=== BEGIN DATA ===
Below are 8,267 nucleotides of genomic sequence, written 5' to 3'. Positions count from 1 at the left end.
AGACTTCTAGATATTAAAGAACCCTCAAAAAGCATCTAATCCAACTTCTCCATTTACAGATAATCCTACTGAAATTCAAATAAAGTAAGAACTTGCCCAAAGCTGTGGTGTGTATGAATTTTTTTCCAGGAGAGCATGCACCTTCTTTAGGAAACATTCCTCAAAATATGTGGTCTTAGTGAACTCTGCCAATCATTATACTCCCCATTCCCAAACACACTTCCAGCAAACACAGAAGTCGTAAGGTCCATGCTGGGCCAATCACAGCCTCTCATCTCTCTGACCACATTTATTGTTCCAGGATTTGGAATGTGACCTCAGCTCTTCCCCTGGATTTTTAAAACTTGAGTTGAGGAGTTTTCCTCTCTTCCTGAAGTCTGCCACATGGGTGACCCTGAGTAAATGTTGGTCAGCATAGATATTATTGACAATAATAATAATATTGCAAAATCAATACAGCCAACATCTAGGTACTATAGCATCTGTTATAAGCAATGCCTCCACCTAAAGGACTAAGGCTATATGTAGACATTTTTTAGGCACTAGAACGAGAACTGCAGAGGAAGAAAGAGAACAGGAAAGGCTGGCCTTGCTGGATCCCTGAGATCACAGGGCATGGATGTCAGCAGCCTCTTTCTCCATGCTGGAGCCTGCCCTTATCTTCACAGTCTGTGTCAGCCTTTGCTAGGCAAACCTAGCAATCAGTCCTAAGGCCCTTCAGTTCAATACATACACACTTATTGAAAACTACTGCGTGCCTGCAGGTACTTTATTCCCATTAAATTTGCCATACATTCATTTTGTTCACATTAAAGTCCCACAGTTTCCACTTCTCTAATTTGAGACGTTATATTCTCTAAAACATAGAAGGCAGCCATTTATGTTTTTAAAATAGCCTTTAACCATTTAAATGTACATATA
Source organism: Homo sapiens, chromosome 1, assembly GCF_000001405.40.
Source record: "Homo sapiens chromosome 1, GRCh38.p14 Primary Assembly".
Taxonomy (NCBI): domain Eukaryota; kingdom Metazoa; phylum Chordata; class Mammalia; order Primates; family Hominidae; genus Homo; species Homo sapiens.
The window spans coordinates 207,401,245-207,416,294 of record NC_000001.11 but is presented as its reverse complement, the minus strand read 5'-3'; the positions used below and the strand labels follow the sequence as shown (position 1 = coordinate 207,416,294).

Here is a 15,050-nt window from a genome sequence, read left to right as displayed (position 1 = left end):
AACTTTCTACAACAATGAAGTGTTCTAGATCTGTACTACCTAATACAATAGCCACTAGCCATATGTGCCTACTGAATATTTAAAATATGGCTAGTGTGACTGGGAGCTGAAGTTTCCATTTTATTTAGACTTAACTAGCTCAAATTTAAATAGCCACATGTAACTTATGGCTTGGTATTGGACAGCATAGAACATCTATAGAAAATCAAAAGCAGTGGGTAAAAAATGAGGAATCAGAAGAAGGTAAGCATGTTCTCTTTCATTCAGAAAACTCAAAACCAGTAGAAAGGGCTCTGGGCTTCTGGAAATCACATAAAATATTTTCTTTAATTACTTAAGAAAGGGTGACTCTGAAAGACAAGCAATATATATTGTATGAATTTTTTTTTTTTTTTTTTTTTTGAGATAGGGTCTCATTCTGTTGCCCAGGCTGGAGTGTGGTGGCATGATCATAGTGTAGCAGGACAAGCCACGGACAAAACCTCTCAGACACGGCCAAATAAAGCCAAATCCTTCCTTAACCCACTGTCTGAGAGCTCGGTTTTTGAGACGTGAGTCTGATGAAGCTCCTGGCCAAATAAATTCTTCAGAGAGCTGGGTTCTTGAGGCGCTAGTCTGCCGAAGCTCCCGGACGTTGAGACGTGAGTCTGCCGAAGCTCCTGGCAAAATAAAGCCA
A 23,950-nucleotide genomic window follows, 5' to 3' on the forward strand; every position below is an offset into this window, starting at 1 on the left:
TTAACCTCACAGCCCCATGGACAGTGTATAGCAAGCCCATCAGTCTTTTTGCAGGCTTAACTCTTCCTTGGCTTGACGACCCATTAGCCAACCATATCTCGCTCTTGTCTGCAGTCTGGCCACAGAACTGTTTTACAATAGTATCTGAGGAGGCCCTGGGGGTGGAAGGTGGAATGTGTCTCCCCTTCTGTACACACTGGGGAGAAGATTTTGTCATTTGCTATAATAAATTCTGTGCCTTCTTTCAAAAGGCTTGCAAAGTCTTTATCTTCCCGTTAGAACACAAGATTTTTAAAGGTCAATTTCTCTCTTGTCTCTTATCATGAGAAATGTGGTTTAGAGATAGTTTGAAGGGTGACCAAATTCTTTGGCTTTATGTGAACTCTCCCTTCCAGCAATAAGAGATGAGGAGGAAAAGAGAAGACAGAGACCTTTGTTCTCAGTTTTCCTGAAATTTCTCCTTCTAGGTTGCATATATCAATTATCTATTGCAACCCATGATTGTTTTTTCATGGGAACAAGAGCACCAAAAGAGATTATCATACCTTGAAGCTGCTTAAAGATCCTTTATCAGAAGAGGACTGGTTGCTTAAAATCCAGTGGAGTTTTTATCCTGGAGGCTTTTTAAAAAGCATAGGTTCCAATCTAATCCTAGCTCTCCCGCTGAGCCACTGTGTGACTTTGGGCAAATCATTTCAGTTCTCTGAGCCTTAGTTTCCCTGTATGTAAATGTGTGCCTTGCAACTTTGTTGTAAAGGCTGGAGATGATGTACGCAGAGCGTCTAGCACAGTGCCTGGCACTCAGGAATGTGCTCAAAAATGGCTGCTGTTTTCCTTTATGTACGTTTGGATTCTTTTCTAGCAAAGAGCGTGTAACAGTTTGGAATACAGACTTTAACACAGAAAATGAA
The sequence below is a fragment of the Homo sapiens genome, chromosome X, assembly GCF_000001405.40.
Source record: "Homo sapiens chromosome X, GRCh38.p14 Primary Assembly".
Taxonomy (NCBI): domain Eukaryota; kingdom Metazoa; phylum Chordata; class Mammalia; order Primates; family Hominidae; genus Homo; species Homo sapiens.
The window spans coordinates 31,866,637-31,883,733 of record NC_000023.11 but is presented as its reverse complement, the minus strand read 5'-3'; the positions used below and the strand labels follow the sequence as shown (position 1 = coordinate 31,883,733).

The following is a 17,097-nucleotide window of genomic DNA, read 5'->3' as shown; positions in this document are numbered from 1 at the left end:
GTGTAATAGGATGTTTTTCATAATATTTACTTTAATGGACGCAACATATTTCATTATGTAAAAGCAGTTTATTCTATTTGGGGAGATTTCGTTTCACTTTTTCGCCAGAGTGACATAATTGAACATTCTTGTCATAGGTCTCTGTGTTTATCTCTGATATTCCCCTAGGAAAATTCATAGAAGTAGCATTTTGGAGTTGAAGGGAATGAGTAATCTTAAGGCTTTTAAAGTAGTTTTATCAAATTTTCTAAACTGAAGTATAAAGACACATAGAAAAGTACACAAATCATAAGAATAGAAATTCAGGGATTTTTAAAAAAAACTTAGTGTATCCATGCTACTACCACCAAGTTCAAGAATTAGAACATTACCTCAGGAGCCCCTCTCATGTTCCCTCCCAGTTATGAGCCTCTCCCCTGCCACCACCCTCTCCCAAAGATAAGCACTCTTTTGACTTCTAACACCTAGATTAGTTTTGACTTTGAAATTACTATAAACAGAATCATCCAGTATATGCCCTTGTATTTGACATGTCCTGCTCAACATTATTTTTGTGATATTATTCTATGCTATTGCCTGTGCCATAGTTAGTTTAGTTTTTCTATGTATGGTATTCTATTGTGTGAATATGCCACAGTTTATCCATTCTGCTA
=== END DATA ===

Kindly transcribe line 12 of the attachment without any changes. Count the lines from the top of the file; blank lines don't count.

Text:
Source record: "Homo sapiens chromosome X, GRCh38.p14 Primary Assembly".